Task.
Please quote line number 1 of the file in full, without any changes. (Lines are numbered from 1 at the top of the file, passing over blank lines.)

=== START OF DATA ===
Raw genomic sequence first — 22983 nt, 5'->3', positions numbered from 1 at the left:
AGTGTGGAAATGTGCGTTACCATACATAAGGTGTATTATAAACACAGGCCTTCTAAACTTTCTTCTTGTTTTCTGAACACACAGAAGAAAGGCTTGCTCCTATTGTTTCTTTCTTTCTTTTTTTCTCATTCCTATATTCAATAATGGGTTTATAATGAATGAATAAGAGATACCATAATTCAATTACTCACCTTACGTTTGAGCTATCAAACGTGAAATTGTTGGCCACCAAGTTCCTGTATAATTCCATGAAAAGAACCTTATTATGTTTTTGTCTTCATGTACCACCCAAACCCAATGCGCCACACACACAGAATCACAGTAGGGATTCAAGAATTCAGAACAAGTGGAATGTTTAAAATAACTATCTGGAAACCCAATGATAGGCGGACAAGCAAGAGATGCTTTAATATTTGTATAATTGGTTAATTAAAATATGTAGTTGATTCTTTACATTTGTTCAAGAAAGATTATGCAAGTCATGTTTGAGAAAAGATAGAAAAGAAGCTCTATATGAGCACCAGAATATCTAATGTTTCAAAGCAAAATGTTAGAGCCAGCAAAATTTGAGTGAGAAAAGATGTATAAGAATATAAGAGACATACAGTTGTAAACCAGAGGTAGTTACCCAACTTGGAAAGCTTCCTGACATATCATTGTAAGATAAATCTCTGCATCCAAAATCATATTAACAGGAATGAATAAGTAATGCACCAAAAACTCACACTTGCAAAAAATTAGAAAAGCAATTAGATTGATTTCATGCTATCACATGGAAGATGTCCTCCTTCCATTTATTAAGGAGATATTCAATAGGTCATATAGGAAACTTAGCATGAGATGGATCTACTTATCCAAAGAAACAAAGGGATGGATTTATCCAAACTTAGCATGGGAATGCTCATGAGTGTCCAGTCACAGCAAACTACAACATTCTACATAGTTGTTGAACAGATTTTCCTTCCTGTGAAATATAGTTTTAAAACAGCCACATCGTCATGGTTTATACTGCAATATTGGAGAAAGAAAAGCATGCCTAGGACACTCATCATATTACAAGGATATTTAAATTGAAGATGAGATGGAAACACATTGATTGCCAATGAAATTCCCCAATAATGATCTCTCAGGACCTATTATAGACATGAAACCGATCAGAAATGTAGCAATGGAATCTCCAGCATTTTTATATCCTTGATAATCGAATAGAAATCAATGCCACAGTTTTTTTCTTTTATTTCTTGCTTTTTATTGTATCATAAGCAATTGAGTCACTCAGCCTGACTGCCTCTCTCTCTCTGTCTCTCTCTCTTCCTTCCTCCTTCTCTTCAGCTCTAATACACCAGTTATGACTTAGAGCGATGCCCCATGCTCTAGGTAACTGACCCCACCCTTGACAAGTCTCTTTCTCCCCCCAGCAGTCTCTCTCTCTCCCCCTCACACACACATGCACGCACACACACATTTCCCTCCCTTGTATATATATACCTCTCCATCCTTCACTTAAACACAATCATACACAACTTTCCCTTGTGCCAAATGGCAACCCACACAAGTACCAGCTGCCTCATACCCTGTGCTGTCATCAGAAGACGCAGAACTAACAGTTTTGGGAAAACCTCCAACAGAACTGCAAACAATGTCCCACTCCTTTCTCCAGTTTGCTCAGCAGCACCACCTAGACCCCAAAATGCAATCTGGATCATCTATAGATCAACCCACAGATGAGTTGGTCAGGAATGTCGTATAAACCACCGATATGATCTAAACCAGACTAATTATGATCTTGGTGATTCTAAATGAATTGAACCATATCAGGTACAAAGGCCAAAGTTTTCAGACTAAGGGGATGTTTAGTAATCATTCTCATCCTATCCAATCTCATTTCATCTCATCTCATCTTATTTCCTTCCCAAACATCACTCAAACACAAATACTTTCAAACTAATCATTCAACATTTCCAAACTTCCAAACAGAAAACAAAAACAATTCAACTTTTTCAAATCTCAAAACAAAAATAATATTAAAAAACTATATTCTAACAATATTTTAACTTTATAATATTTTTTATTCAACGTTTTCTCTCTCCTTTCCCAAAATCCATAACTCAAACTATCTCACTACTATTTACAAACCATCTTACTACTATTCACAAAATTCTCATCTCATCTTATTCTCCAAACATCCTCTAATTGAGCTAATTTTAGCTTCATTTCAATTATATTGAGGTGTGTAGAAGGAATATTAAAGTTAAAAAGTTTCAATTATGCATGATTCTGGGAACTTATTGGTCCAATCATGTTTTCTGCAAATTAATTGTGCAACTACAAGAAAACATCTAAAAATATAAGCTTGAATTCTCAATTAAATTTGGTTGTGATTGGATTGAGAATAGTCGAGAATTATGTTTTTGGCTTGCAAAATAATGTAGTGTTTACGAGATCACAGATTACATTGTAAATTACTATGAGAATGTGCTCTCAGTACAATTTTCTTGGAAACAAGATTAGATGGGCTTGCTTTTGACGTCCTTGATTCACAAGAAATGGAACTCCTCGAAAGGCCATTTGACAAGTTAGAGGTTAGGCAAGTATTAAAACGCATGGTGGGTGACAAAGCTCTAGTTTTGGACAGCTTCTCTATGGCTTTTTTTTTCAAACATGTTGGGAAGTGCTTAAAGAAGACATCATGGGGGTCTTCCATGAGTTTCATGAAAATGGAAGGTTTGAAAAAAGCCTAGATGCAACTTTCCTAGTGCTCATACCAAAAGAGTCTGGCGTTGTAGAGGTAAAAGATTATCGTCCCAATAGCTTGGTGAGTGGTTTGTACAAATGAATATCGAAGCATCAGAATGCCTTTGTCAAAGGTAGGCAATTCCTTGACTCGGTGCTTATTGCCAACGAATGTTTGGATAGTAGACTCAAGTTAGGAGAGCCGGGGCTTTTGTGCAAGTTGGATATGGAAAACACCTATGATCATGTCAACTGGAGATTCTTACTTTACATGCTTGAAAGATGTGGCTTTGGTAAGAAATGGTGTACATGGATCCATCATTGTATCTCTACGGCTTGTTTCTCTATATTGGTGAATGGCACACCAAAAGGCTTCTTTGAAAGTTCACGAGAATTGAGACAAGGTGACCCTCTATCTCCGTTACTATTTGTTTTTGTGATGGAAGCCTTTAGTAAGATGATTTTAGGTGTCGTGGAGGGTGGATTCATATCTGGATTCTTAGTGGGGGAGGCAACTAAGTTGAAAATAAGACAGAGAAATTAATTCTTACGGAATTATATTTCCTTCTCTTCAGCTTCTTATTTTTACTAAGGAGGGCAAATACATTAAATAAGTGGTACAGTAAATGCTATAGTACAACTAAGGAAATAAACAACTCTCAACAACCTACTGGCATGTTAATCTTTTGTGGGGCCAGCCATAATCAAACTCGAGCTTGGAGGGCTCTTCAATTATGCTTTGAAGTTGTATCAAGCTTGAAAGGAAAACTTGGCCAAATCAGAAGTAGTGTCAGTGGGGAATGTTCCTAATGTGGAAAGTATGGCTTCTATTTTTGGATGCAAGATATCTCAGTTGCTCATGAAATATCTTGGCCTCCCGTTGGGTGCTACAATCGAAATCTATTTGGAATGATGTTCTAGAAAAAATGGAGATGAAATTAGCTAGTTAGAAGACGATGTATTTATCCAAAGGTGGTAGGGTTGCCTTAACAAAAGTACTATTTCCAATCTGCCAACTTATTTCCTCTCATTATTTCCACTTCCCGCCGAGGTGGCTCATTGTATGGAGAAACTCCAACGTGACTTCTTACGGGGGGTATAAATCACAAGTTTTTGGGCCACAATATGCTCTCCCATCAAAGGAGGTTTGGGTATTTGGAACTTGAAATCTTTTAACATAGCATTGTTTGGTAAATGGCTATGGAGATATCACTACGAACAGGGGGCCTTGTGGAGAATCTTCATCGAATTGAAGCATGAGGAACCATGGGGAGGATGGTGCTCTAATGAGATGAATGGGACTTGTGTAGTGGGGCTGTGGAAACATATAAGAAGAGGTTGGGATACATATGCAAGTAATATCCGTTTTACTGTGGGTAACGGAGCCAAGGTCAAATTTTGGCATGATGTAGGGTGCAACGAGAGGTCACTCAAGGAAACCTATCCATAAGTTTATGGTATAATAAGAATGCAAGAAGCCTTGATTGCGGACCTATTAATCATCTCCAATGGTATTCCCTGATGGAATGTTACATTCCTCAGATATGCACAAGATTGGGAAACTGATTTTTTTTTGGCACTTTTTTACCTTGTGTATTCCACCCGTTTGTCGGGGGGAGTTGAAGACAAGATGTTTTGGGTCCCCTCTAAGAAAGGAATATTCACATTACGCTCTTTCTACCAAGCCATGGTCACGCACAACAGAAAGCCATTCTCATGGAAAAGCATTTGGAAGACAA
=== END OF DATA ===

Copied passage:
Raw genomic sequence first — 22983 nt, 5'->3', positions numbered from 1 at the left: